Poland's Industrial Production Down In May Labour Market Softer Too

(MENAFN- ING) Industrial production down again in May after solid April

Industrial production fell by 1.7% YoY in May (ING: +1.0% YoY, consensus: +1.6% YoY), after rising by 7.8% YoY in April (revised downwards from 7.9%). According to the CSO's estimates, on a seasonally adjusted basis, industrial production fell by 2.1% month-on-month from April this year.

Production data has been characterised by exceptionally high volatility in recent months, not least because of statistical calendar effects. April this year had two more working days than April 2023, which bumped up the annual production dynamics. By contrast, May 2024 not only had two fewer working days YoY but also two long weekends at the beginning and end of the month, which, according to our estimates, weighed on the May data.

Industrial output YoY (%)

Source: GUS

Declines in output were recorded in 19 of the 34 industry divisions, with the steepest declines seen in the manufacture of electrical equipment (-29.7% YoY), coal mining (-8.2%), metal products (-8.0%), metal production (-6.9%), beverages (-6.3%) and furniture (-5.0%). Increases were recorded in 14 divisions, the highest being in chemical products (7.1% YoY). Raw materials, the manufacture of computers and electronic equipment and other transport equipment also recovered. In the broader categories, the production of intermediate goods fell the most (-4.9% YoY), and to a lesser extent capital and consumer goods, while the production of energy-related goods increased (+6.4% YoY).

PPI deflation easing gradually

Producer price deflation is getting shallower. In May, the fall in the PPI producer price index slowed to 7.0% YoY (ING and consensus: -7.0%), following an 8.5% YoY fall in April (revised upwards from -8.6%). Compared to April, producer prices fell by 0.3% MoM, after rising at the same rate a month earlier. The MoM fall in total PPI was the result of higher prices in mining (+1.7% MoM), a 0.5% fall in manufacturing and increases of 0.9% in electricity and gas generation and supply and 0.3% in water supply and waste management.

The increase in mining prices was driven in particular by the rise in copper prices, which are generally a leading indicator ahead of changes in global industry. The main part of the adjustment in producer price levels is probably behind us. The next few months will bring a gradual reduction in annual deflation. By late 2024/early 2025, we should start to see an increase in PPI on an annual basis.

Softer labour market data

May data from the labour market also turned out softer than expected. Average wages and salaries in the corporate sector rose by 11.4% YoY in May (ING: 12.0%; consensus: 11.6%), following an increase of 11.3% YoY in April. According to the StatOffice note, the decline in average wages vs. April was due to, among other things, a smaller scale of additional payments and overtime pay, which may have been related to the two long weekends. Although wage growth remains at double-digit levels, it has slowed somewhat relative to 1Q24. In contrast, the decline in average employment deepened in May to 0.5% YoY (versus expectations and a 0.4% YoY decline in April). Compared to the previous month, the number of jobs fell by 11,000.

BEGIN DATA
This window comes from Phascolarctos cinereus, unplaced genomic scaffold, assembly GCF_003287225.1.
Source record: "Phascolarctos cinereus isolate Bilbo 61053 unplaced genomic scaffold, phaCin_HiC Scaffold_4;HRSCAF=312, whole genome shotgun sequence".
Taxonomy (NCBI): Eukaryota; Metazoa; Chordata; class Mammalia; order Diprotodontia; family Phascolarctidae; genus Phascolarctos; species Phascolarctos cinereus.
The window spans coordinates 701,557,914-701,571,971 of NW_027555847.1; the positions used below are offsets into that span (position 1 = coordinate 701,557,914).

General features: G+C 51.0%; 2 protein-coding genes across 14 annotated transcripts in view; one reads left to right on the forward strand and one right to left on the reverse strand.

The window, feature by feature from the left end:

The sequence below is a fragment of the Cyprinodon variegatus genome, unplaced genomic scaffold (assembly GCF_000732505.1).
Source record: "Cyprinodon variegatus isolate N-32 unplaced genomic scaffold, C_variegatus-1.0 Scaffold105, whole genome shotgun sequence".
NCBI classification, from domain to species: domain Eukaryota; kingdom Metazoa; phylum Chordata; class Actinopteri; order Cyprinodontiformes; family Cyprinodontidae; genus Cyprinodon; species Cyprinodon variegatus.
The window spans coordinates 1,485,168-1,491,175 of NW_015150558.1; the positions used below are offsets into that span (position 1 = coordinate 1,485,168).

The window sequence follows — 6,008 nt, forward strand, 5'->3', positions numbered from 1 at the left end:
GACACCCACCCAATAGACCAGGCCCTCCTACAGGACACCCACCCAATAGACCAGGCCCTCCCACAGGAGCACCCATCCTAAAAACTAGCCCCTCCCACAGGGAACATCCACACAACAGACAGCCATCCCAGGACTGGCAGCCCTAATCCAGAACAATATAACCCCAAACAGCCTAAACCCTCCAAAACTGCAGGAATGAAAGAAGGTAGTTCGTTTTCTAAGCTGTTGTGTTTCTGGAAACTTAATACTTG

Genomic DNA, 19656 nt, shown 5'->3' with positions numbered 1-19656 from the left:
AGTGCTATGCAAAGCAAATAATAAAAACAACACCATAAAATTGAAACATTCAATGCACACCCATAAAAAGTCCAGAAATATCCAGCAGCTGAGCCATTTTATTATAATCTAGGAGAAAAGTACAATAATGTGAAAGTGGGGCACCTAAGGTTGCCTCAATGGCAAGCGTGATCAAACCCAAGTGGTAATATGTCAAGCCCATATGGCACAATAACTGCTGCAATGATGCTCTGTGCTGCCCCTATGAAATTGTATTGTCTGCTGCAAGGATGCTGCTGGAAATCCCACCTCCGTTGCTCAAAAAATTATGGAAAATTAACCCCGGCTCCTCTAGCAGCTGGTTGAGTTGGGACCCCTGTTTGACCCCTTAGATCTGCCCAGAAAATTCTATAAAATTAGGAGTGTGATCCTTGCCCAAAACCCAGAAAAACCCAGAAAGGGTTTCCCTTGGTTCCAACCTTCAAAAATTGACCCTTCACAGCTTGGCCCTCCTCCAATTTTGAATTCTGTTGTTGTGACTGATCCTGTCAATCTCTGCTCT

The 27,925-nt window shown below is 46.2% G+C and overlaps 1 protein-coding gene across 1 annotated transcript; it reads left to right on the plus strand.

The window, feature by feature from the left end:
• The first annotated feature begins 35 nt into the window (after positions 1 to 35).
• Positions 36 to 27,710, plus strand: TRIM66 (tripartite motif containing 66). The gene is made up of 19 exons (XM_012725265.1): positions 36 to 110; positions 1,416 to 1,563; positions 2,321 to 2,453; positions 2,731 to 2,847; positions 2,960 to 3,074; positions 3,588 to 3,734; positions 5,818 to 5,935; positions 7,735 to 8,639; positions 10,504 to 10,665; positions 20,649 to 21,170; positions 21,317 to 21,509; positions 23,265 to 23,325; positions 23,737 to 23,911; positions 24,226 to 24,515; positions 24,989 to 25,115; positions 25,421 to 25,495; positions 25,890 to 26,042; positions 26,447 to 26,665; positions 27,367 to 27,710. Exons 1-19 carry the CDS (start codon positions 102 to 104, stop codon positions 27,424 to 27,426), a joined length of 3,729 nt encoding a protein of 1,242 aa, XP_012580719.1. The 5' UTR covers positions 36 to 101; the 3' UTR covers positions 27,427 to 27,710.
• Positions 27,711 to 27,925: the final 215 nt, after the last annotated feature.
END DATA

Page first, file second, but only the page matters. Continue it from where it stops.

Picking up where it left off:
Real wage growth YoY (%) Source: GUS

The labour market remains tight, with the unemployment rate remaining close to record lows. However, we are seeing signs of weakening, likely as a result of the 2023 slowdown, weak external demand and the strengthening of the Polish zloty. Sharp hikes in statutory minimum wages in recent years have undermined the competitiveness of some sectors of the economy. This is translating into layoffs and the relocation of production activities by companies competing with low labour costs. The limited supply of workers (shrinking working-age population) remains the main challenge for the labour market. We expect wage growth to remain at double-digit levels in the coming months of 2024, although it may still decelerate somewhat, while employment is set to decline slightly relative to 2023.

Consumption rebound still gives ground for 3% GDP growth

Against the backdrop of lower inflation, real wage growth remains robust (8.7% YoY in May and April). This should support the continuation of the recovery in consumption, which will be the main driver of economic growth in 2024. Despite the unfavourable external environment, in particular disappointing data from Germany for 2Q24, including early indicators such as Ifo, ZEW and PMI (preliminary PMI data for June will be released tomorrow), we remain moderately optimistic about Poland's continued economic recovery throughout 2024.

The highest growth in real household disposable income in two decades will translate into a marked revival in consumption. On the other hand, growth will be weighed down by weak external demand, a relatively strong zloty and a weakening of public investment associated with the gradual release of EU funds from the new EU budget and National Recovery Plan. We forecast GDP growth at 3% this year and to accelerate in 2025, supported by investment as well.


Author: Adam Antoniak , Leszek Kasek
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